After carefully addressing the dominant position of Alibaba and Ant Group, the Chinese government is scrutinizing another of its tech giants: Tencent. According to three anonymous sources reported by Reuters, in March 2021, Pony Ma, the founder and CEO of Tencent – not to be confused with Jack Ma, the founder of Alibaba – met with the Chinese National Market Regulatory Administration (SAMR). The exchange concerned compliance with the antitrust laws of WeChat’s parent company. A senior SAMR official expressed concern about Tencent’s business practices.
While Pony Ma communicates little with the media and has been absent from public life for almost a year, he spent the month of March in Beijing. In the planning of the businessman: an annual parliamentary meeting and another with the SAMR. This second meeting comes a few days after Pony Ma called for stricter digital governance. The businessman has risen to the rank of second richest personality in China and occupies the post of parliamentary delegate of the province of Guangdong, where the headquarters of Tencent is located. His group represents the largest capitalization of the Hong Kong stock exchange with a valuation of 776 billion dollars.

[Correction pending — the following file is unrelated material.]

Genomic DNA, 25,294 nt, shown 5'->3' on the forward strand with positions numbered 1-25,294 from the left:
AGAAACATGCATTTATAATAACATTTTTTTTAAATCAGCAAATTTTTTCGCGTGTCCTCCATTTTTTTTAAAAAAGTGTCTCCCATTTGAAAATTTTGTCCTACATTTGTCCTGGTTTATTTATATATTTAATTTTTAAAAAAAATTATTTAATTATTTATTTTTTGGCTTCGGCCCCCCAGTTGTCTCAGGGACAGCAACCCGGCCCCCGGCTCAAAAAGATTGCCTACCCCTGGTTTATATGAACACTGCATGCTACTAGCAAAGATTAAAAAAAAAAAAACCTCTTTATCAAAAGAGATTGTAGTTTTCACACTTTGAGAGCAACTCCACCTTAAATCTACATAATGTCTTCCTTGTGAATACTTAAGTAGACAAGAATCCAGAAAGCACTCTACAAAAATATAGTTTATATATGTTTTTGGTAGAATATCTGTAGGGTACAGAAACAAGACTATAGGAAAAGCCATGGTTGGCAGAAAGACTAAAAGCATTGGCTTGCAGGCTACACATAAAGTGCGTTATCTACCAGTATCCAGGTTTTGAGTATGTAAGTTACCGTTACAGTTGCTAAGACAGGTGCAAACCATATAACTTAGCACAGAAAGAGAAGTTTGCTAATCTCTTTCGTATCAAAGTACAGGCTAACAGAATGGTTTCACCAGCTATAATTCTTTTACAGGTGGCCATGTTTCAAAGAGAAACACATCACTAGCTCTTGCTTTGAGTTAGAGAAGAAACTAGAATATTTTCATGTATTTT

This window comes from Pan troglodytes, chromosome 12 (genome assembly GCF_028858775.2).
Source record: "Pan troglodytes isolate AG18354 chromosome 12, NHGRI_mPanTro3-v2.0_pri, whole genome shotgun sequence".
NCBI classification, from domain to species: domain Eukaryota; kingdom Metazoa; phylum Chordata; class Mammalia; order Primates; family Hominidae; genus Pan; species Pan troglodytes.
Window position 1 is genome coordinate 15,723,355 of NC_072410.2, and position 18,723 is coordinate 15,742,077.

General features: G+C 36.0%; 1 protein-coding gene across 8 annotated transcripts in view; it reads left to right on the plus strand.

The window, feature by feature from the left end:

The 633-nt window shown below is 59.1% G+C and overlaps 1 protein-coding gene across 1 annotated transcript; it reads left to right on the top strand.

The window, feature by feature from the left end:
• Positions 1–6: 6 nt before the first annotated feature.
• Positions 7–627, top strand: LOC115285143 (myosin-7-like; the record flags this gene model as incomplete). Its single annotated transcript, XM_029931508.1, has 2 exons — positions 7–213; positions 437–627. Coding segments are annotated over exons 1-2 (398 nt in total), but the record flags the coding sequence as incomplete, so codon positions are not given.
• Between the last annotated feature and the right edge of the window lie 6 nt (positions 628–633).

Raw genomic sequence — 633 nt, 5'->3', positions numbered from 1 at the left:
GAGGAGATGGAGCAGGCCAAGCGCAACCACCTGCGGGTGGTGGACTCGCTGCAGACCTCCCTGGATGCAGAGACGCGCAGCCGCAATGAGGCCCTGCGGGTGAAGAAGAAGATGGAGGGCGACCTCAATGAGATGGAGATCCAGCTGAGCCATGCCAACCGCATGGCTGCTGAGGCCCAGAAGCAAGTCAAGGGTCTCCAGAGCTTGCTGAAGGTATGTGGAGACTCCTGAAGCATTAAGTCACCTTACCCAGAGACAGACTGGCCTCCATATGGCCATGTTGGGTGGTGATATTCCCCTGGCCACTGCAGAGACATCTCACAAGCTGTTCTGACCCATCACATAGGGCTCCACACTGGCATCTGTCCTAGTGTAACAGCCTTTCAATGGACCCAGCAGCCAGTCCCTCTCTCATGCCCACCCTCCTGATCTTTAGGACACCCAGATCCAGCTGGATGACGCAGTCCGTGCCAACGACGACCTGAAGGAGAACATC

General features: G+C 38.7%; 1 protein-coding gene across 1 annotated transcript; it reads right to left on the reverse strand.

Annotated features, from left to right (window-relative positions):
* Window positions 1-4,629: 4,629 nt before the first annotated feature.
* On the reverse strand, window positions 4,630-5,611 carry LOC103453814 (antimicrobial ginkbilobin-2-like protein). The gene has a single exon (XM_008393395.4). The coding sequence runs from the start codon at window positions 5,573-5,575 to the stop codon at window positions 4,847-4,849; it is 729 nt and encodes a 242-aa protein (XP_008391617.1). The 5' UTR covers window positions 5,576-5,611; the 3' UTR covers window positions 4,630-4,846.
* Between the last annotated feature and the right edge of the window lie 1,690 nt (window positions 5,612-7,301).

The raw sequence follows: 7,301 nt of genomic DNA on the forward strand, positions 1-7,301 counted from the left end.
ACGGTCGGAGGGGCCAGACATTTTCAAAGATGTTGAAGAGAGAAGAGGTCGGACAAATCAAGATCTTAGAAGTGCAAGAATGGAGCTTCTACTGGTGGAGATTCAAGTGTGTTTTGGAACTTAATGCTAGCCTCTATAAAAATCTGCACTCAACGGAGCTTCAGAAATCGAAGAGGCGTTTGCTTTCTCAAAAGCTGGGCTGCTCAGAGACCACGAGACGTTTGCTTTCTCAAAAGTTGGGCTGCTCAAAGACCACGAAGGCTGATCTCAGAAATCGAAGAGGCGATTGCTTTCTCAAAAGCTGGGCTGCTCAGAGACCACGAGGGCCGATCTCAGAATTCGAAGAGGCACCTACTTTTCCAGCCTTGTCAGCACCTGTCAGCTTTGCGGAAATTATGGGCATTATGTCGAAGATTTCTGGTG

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“As one of the two greats in China, it is perfectly normal that Tencent feared being targeted”
On March 15, 2021, Tencent was fined $ 77,000. The recent meeting between Pony Ma and officials of the Chinese antitrust commission affirms the government’s desire to extend the policy taken vis-à-vis Alibaba to other digital companies. According to the sources of Reuters, Tencent has not yet been officially notified of a SAMR investigation, but expects to be soon. Separately, WeChat’s parent company requested to meet Gan Li, the deputy director of SAMR, as well as other senior officials. Neither Tencent nor SAMR responded to requests for comment from Reuters.
“As one of the two greats in China, it is perfectly normal that Tencent was afraid of being targeted,” said Reuters You Yunting, lawyer at DeBund Law Offices based in Shanghai. On Tuesday, March 30, Tencent is due to review the possible merger of two video game sites so as not to violate competition laws. In addition, Tencent had planned to buy 10% stake in Zhejiang Century Huatong Group, a games company in which it already held 5% stake. Eventually Tencent bought only an additional 5% and became the second largest shareholder of Zhejiang Century Huatong Group, thus avoiding a potential antitrust case.
Whether in the United States or in China, the dominant position of the digital giants occupies the competition regulatory authorities. Beijing’s fears relate to the sustainability of the market and the use of data collected by tech companies. The WeChat messaging app offers payment services. Banking data says a lot about consumers, and the Chinese Communist Party has been trying to get its hands on it for the past few years. According to the three sources of Reuters, WeChat would be the next app to be fully investigated.